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Monks Demand Action on Stolen Buddha Relics



The demonstration ended at 11 am, after Buddhist officials promised to push the government to quicken its investigation.

The demonstration ended at 11 am, after Buddhist officials promised to push the government to quicken its investigation.

Hundreds of demonstrators and monks gathered near the Royal Palace in Phnom Penh on Tuesday, demanding an investigation into the alleged theft of rare Buddha relics last week.

Authorities say a golden urn containing Buddha’s hair, teeth and bones was taken from the former city of Udong, in Kandal province, on Dec. 9.

Five suspects have so far been arrested in connection to the relics’ disappearance, but the demonstrators said Tuesday authorities have been slow to act in prosecuting the case or finding the missing urn.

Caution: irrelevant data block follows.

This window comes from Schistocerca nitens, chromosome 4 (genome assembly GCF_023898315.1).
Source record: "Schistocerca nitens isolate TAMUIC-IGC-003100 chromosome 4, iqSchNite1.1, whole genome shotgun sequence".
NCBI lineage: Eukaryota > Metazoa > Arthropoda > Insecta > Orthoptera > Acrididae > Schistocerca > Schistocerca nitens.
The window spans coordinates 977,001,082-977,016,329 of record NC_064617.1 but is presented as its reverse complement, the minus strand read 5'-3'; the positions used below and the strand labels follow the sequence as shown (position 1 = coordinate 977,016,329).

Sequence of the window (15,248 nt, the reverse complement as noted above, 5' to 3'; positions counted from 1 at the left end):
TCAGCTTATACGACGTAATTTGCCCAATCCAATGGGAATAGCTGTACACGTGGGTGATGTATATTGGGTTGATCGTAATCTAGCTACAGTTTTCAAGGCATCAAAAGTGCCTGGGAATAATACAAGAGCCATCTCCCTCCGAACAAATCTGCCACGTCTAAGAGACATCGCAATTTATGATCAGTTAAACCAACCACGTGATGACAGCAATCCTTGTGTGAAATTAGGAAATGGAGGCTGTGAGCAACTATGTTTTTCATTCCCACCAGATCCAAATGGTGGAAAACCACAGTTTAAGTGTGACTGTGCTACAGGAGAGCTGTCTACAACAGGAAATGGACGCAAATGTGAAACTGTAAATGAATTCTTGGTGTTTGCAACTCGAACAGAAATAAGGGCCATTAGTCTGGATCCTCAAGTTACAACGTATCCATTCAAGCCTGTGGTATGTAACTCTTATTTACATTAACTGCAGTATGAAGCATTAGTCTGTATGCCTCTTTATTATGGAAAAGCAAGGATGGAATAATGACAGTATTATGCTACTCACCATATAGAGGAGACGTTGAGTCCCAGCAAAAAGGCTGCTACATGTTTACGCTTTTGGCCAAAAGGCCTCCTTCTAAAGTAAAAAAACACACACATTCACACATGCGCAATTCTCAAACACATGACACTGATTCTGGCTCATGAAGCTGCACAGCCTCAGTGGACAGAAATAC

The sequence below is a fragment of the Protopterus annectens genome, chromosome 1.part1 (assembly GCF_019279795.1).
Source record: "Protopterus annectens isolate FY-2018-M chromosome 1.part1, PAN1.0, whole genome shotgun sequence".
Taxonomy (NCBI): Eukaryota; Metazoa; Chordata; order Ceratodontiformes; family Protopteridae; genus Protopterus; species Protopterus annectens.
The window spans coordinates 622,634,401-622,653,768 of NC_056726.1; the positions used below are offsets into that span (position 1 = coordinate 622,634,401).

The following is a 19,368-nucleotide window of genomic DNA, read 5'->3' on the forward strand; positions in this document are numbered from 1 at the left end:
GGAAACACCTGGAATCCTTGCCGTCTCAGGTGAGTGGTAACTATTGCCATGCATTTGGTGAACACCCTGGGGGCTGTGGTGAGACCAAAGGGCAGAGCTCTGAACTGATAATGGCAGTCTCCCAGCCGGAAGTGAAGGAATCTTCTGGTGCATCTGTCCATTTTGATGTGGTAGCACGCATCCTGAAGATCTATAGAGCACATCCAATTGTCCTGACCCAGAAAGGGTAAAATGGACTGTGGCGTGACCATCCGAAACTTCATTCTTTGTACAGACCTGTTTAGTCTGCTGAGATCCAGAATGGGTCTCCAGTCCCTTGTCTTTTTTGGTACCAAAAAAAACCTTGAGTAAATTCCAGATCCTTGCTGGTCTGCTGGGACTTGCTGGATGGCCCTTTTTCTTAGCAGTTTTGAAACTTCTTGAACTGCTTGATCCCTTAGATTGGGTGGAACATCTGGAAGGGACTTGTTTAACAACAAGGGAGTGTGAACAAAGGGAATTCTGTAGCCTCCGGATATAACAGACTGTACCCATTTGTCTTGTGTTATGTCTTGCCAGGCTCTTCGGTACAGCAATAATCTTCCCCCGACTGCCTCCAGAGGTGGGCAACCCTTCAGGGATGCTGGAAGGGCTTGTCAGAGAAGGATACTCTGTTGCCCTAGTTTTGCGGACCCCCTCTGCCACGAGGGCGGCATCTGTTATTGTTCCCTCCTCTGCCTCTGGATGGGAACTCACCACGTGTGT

The demonstration ended at 11 am, after Buddhist officials promised to push the government to quicken its investigation.

The relics came to Cambodia from Sri Lanka in 1957. Their whereabouts remain unknown.

Demonstrators and monks marched through the rain, carrying banners with messages decrying corruption and the theft of the urn. “The loss of Buddha’s relics are a loss of Khmer national heritage,” read one sign.

Some monks shouted in front of Chaktumok Hall, where Buddhist leaders were meeting with government officials to push for further investigation.

Monk But Buntenh said that Cambodia’s monks were excommunicated or forced out of pagodas for being involved in “sensitive issues of national interest.” “But when the Buddha relics are stolen, why are no directives issued?” he said.

Sin Sopheasit, a demonstrating monk, said concrete action needed to be taken. “We demand that the relics be found and returned for our nation,” he said.

Tep Vong, Cambodia’s chief monk, could not be reached for comment Tuesday.
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